The ministry of natural resources and environment t controls the ownership of land in Malaysia. Other stakeholders that influence the ownership of land include JKPTG, State and District Land and Mines Office. The functions of these two offices include land registration, land acquisition, land development, collection of land revenue, enforcement of land and land alienation. The various legalizations involved in the land ownership and tenure include state land rules, the strata titles act of 1985, the federal land commissioner act of 1957, the land acquisition ordinance of 1948, and the national land code (Williamson 2001, Pp. 299).

Land Use

Both the ministry of housing and local government and the department of federal town and country planning help to control the land use in Malaysia. The two offices are involved in strengthening the physical, economic, and social development system in both urban and rural areas particularly in upgrading the living standards (Williamson 2001, pp.303-304).The offices help in drafting as well as in implementing planning methodologies, guidelines, policies, as well as plans. In addition, the offices help in numerous legalizations such as county and town planning act of 1976, the local government Act of 1976, the drainage and building Act of 1974 and the uniform building By-Law of 1984 (Williamson 2001, pp.305).

Land Value

The valuing of land in Malaysia is placed in the hands of the ministry of finance. The other agencies that deal with land valuation are the Department of Valuation and Property Services. The two offices help in the provision of accurate, compete, and timely information concerning the supply as well as the demand of property for the government agencies, the property developers, plus all the parties with interest in property industry (Bennett, Wallace and Williamson 2008, pp.129). What is more, the two offices offer complete, updated, and quality information concerning demand and supply of land. In addition, the property designs and maintains state property stock-warehouse and advices the government on the issues of property development.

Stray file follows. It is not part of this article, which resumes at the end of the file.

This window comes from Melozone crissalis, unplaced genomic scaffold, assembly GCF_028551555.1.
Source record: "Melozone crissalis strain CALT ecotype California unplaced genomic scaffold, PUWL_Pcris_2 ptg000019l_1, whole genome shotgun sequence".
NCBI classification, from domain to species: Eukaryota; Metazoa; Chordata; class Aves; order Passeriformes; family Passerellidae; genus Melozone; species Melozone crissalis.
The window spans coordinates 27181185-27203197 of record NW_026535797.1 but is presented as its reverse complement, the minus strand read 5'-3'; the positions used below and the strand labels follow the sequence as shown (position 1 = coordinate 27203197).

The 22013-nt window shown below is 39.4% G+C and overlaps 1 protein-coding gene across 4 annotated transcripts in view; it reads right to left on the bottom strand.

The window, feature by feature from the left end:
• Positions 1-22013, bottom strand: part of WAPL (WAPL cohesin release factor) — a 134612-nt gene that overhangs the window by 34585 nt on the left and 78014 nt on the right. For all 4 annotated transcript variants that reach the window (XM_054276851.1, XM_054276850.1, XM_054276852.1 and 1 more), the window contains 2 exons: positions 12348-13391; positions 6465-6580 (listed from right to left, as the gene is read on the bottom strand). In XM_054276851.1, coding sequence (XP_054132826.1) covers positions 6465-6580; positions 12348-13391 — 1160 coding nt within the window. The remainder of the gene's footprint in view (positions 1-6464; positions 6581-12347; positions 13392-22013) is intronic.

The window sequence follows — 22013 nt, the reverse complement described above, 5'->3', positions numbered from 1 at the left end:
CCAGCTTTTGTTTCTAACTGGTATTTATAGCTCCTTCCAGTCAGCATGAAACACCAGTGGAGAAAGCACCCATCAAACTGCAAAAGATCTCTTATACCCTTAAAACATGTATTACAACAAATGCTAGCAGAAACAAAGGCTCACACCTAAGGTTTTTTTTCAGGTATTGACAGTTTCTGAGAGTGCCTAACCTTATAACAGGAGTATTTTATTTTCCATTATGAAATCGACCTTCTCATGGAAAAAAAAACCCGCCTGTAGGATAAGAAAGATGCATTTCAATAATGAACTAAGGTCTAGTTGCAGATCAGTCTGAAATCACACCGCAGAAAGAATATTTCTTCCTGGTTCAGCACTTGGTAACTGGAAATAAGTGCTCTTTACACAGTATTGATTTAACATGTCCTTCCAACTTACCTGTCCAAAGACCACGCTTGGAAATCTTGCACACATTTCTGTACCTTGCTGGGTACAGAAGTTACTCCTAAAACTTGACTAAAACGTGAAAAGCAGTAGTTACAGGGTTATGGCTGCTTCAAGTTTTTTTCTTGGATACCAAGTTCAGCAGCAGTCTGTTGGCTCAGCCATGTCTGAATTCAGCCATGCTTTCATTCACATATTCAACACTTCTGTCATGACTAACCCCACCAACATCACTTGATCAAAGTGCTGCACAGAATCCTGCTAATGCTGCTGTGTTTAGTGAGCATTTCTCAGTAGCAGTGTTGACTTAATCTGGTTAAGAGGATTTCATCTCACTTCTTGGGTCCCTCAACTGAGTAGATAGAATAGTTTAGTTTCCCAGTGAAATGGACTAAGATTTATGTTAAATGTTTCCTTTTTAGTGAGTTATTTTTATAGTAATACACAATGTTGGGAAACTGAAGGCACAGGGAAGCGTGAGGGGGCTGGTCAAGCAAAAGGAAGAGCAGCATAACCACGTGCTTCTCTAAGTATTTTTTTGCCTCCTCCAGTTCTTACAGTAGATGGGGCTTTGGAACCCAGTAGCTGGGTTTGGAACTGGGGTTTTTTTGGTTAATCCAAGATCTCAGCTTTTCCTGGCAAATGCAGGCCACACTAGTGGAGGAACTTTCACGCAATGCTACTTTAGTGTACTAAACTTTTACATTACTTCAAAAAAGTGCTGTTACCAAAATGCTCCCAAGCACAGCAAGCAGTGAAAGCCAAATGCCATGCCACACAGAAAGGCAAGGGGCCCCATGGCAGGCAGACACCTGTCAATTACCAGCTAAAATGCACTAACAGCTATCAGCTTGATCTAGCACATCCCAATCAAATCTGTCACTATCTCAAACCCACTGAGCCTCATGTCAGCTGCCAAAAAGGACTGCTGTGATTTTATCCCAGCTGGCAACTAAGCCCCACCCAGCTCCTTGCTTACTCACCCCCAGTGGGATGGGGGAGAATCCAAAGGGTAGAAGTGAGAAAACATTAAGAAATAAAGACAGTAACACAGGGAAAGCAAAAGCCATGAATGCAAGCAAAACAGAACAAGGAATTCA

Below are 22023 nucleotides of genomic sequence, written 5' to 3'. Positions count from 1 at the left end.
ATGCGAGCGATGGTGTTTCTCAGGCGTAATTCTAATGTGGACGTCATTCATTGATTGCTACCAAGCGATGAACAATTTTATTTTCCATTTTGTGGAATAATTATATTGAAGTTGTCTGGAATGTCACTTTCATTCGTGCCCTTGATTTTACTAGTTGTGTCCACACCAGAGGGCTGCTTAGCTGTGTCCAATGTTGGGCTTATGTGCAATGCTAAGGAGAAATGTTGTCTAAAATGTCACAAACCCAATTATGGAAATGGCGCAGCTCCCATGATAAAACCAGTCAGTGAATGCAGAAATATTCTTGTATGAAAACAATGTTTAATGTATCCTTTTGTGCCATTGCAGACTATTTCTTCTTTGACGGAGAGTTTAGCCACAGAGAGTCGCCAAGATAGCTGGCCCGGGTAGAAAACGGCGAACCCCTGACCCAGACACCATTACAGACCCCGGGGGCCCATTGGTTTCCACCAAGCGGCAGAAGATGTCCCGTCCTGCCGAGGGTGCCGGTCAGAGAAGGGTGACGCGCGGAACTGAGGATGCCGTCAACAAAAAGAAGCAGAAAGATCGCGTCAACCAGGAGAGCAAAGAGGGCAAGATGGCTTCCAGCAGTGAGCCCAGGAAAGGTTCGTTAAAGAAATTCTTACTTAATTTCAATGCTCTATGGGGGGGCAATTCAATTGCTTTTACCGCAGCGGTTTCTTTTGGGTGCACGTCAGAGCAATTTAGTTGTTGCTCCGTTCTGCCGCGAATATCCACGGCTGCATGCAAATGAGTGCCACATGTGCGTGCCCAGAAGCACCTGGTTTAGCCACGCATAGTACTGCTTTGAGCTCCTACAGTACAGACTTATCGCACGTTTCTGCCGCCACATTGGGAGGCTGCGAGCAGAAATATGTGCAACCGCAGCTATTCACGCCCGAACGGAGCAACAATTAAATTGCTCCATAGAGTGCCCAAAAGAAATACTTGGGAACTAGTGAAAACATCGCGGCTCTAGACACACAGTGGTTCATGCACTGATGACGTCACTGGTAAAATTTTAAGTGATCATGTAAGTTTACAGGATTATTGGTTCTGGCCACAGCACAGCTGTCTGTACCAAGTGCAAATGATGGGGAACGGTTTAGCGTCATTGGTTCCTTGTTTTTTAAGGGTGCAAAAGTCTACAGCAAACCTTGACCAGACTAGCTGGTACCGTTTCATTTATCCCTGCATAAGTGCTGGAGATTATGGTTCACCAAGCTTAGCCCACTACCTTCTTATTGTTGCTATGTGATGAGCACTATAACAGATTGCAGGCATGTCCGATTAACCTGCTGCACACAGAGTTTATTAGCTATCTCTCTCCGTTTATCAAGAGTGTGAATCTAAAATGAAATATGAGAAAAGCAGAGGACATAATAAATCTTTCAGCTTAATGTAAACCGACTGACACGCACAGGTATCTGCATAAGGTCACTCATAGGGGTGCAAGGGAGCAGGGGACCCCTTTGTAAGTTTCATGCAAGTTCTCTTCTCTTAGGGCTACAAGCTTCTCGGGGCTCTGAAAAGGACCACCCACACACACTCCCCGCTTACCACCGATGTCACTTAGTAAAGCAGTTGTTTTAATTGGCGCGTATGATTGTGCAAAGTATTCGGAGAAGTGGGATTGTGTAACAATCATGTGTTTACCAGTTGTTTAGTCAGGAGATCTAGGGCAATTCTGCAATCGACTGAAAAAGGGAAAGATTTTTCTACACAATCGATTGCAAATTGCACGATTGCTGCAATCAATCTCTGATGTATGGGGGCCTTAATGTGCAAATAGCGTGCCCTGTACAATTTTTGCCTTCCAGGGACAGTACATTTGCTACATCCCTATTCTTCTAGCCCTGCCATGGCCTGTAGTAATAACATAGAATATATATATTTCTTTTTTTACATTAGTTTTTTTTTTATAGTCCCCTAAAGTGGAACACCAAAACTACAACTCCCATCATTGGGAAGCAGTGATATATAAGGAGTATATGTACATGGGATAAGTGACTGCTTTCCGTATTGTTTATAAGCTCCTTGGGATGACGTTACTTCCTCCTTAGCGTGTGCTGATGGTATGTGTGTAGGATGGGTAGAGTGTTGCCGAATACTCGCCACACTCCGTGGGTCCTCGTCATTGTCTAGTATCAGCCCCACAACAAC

Conclusion

From the above analysis, it is clear that the land administration systems of both Malaysia and Switzerland have numerous similarities as well as differences. To begin with, unlike in Malaysia whereby the ministry of finance is significantly involved in land issues, in Switzerland the ministry is not highly involved. There are many land bodies involved in the valuation and other land functions in Switzerland unlike in Malaysia. The similarity between the land administrations in the two nations is that issues concerned lands are solved in both state and federal levels.